But I think over the past seven or eight years, almost a decade, we've been giving out good advice. And people are a little bit sharper now, a little bit smarter, and they know to look out for those things like typos or grammatical errors. And what have the criminals done? They've cleaned up their act; they've gotten better English skills or whatever the case is. Effectively, there really is no profile for what one of these scams is going to look like.
With hindsight, like you said, it might be a little bit easier, but especially coming from one of these so-called Internet friends? I know a lot of people who communicate with people whom they've never met in person. That, right there, again, you don't know these people. When we grew up, we knew the people in our immediate circle. You knew their parents and their grandparents and their aunts and uncles; you had history with them. I think today we are too eager to form these close bonds and so-called close relationships when we don't really know these people. And we really need to keep that in mind.
The Internet offers us a great array of contact and communication and even valued friendships that we want, and that's what the Internet is for, but that doesn't mean that you should just jettison your common sense and healthy dose of reality.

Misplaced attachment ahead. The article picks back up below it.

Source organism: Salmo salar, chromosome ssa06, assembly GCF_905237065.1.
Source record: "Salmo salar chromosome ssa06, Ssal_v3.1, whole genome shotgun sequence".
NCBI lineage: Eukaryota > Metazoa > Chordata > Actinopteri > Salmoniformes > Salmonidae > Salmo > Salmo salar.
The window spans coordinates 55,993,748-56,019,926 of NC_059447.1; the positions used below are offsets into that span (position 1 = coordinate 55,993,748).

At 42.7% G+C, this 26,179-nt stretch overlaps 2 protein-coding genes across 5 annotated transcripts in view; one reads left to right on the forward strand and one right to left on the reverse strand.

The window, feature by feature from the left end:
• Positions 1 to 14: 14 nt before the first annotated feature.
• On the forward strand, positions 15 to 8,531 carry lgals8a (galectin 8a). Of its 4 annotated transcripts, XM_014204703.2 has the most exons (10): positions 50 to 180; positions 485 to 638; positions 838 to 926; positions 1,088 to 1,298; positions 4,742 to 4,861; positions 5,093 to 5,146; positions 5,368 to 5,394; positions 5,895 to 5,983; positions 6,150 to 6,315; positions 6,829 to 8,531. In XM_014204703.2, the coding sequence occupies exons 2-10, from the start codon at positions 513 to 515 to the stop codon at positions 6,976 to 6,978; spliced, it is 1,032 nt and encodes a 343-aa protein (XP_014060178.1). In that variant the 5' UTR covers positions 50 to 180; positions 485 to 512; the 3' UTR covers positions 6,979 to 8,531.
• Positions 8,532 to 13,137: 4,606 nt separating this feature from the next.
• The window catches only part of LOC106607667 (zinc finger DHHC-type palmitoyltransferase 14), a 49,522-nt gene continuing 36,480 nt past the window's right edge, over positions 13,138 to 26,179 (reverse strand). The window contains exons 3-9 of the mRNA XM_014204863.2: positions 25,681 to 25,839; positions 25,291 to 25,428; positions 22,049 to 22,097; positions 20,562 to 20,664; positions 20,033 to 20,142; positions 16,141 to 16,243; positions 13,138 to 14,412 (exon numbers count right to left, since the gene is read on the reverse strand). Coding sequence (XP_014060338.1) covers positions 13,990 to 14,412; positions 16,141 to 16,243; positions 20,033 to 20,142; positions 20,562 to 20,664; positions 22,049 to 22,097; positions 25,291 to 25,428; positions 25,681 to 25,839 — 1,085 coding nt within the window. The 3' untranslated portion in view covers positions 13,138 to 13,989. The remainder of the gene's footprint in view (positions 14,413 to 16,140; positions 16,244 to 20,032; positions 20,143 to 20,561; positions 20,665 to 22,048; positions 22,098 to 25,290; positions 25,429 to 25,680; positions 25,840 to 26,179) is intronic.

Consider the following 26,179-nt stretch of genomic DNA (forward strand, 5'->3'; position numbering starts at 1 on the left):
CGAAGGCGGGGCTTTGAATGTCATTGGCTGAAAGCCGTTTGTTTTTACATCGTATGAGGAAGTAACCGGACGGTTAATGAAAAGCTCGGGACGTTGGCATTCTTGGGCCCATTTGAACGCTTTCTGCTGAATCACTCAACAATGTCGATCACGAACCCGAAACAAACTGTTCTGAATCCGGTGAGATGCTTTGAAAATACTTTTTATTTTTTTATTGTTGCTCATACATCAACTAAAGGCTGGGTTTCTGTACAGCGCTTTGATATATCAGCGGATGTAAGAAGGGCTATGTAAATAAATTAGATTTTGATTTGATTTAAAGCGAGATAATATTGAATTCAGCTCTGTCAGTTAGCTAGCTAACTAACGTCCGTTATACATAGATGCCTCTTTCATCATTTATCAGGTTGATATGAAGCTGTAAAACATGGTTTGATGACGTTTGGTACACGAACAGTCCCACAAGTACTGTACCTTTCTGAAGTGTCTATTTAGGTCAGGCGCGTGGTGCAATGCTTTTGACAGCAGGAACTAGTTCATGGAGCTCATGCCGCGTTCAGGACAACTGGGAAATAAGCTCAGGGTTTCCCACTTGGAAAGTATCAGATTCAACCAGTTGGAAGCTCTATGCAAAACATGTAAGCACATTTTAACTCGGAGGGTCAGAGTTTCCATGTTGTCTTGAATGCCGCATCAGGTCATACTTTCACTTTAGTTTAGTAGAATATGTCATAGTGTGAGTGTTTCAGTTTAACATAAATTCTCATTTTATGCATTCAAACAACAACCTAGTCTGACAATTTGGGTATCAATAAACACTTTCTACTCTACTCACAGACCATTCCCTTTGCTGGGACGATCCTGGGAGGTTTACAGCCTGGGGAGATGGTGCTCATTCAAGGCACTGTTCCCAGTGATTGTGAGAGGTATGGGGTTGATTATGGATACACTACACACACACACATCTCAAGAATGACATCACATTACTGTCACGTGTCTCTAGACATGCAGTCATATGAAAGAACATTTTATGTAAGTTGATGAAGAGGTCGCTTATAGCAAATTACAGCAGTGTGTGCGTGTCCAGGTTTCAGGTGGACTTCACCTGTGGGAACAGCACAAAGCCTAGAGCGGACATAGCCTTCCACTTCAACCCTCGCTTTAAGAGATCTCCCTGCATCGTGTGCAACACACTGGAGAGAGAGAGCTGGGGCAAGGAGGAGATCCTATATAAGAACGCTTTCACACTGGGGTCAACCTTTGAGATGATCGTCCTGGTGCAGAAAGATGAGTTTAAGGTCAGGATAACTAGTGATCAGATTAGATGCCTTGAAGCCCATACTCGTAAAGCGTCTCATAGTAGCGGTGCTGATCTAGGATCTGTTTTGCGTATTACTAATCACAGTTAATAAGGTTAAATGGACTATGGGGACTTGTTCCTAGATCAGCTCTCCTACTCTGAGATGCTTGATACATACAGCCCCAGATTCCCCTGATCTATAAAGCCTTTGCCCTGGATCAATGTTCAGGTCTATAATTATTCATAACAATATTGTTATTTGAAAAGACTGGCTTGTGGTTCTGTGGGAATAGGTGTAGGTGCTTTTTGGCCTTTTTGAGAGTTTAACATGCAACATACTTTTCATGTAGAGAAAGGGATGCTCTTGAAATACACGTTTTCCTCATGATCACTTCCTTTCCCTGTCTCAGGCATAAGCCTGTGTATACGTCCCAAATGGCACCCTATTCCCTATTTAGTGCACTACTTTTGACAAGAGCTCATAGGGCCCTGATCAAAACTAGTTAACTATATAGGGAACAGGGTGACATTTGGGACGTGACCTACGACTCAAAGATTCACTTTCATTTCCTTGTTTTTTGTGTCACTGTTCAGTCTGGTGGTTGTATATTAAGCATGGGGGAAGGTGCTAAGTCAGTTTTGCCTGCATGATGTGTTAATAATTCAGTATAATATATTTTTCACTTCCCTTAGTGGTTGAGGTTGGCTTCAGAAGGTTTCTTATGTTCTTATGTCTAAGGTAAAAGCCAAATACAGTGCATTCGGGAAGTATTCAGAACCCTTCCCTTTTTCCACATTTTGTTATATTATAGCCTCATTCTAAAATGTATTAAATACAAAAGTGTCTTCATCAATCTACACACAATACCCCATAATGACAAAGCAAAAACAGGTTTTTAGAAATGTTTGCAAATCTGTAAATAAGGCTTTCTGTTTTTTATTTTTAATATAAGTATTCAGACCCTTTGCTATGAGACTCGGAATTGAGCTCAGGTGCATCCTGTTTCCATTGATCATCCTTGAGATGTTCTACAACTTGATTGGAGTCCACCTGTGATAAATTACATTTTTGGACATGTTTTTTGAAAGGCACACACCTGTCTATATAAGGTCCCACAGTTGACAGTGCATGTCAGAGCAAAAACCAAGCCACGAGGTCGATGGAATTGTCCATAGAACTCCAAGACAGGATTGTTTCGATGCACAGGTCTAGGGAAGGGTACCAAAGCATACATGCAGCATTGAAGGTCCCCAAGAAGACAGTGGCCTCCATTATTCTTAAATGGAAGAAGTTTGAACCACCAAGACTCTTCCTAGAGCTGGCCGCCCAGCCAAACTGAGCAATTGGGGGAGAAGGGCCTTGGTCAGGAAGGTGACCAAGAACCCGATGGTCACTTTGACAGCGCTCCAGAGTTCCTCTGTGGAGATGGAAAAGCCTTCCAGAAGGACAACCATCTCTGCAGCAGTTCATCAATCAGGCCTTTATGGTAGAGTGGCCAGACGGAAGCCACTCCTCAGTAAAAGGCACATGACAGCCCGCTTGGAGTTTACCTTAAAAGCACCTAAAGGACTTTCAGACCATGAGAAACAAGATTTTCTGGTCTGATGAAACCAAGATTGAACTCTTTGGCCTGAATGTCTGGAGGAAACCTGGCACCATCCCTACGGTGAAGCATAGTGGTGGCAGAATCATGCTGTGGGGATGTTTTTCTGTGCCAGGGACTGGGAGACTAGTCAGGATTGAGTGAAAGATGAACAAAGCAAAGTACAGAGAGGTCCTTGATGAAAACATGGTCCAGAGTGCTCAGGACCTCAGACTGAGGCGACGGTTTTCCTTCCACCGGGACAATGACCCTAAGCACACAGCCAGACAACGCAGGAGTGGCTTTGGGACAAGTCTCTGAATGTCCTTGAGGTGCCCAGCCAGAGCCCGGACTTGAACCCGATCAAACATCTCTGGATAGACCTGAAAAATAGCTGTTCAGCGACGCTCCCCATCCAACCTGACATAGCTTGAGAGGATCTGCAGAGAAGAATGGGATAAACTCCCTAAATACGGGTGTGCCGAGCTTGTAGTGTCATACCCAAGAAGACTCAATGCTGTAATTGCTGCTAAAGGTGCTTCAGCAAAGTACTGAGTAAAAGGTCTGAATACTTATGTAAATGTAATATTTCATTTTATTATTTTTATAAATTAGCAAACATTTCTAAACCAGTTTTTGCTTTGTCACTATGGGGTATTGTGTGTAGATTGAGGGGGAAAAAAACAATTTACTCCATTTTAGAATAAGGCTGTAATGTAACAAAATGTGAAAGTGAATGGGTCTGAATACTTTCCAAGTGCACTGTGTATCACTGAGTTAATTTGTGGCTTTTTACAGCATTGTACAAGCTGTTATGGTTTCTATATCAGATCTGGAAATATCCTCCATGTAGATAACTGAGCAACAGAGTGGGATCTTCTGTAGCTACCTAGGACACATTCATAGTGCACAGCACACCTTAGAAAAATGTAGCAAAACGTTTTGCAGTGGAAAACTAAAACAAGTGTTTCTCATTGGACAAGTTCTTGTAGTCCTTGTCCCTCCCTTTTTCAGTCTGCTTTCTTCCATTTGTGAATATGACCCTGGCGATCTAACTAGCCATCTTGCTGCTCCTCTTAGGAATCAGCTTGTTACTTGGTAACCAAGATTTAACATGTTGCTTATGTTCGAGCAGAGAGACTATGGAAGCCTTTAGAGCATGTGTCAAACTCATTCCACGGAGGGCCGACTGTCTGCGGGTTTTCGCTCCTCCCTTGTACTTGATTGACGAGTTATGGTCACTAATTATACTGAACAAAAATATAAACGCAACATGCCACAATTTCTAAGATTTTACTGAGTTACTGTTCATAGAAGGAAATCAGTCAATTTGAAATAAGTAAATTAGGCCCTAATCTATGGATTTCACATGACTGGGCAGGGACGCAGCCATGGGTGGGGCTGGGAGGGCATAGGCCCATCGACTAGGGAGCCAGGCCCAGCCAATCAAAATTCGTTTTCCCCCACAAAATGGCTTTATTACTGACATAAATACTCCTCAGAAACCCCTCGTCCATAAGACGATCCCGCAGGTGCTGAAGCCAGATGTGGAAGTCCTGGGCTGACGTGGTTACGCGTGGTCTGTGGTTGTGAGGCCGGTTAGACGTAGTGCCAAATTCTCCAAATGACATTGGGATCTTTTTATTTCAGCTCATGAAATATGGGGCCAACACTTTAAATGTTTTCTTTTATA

Tomorrow, we'll look at the survey, the results, and the scoring based on foundational basics, technical tools and behavior. We'll also look at some of Beauchere's advice to get safe online. I enjoyed the interview too much to wait; Beauchere seemed cool, funny and very wise. If you haven't done so, please take the online safety assessment for yourself, so you can be ready to see how well you did compared to countries or the worldwide average.
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Ms. Smith (not her real name) is a freelance writer and programmer with a special and somewhat personal interest in IT privacy and security issues. Smith has a diverse background in information technology, programming, web development, IT consulting, and information security. She focuses on the unique challenges of maintaining privacy and security, both for individuals and enterprises. She has worked as a journalist and has also penned many technical papers and guides covering various technologies. Smith is herself a self-described privacy and security freak.
Smith is an independent contractor and is not affiliated with any vendor that makes or sells information technology.